"The training schedule for the senior team meant I wasn't with the U-20 team all year. I've only played two challenge matches with the U-20s. I've been training three to four times a week with the seniors, I've played all the O'Byrne Cup games, five out of seven league games."

Johnson says he is keen to dispel any perception that he doesn't want play with the U-20s, he just wants to play with the seniors more, now that the opportunity has presented itself at a young age. "I wasn't sure if I was in Stephen's plans or not but I kept pushing anyway. If Stephen had told me that I wasn't in his plans for the championship, I wouldn't have had a problem going back and playing with the U-20s.

"People are getting the wrong impression that I don't want to play for the U-20s. That's not the case. It's just want to test myself at the highest level more," he pointed out.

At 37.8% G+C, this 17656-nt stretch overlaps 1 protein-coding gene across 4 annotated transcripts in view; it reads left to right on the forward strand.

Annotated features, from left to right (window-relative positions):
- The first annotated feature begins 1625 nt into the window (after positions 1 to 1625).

"I don't think I'm too good for them (U-20s), that's not what's happening. Stephen made it clear to me that he wants me to play against Wicklow, that turned my head completely. "As far as I know, Offaly are the only county that have decided to bring in their own rule that if you are U-20, you must play U-20."

Johnson would love to make his debut against Wicklow on Sunday but even more tantalising is the prospect, if they win that game, of playing Dublin in Tullamore two weeks later, a chance he doesn't know if he'll get again.

"The motivation of that to play the likes of them in front of a home crowd," he reasoned. "This is just affecting me. In Wexford there are 10 or 11 lads crossing over between U-20s and the seniors. If that was the case here I'd understand that they don't want to take away from the 20s, but this is one player."